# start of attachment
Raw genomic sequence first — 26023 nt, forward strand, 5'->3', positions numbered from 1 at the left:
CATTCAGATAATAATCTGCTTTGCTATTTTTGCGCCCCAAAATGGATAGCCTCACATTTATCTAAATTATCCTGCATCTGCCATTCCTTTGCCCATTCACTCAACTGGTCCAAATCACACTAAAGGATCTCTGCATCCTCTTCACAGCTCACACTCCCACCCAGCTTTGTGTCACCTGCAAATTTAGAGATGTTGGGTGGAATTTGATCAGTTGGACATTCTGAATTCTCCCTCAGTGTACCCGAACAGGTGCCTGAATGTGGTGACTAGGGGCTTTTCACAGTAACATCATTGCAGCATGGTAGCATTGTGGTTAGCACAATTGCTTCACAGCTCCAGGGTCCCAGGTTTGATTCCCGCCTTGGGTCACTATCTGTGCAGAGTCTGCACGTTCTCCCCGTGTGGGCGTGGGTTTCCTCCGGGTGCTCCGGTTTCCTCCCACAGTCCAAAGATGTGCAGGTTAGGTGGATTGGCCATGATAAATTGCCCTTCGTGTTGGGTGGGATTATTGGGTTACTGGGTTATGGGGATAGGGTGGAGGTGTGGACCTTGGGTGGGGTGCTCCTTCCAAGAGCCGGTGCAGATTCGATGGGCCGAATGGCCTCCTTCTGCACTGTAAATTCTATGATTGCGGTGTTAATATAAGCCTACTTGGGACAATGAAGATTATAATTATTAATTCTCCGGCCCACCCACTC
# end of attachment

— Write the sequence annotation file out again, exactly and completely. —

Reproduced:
Raw genomic sequence first — 26023 nt, forward strand, 5'->3', positions numbered from 1 at the left:
CATTCAGATAATAATCTGCTTTGCTATTTTTGCGCCCCAAAATGGATAGCCTCACATTTATCTAAATTATCCTGCATCTGCCATTCCTTTGCCCATTCACTCAACTGGTCCAAATCACACTAAAGGATCTCTGCATCCTCTTCACAGCTCACACTCCCACCCAGCTTTGTGTCACCTGCAAATTTAGAGATGTTGGGTGGAATTTGATCAGTTGGACATTCTGAATTCTCCCTCAGTGTACCCGAACAGGTGCCTGAATGTGGTGACTAGGGGCTTTTCACAGTAACATCATTGCAGCATGGTAGCATTGTGGTTAGCACAATTGCTTCACAGCTCCAGGGTCCCAGGTTTGATTCCCGCCTTGGGTCACTATCTGTGCAGAGTCTGCACGTTCTCCCCGTGTGGGCGTGGGTTTCCTCCGGGTGCTCCGGTTTCCTCCCACAGTCCAAAGATGTGCAGGTTAGGTGGATTGGCCATGATAAATTGCCCTTCGTGTTGGGTGGGATTATTGGGTTACTGGGTTATGGGGATAGGGTGGAGGTGTGGACCTTGGGTGGGGTGCTCCTTCCAAGAGCCGGTGCAGATTCGATGGGCCGAATGGCCTCCTTCTGCACTGTAAATTCTATGATTGCGGTGTTAATATAAGCCTACTTGGGACAATGAAGATTATAATTATTAATTCTCCGGCCCACCCACTC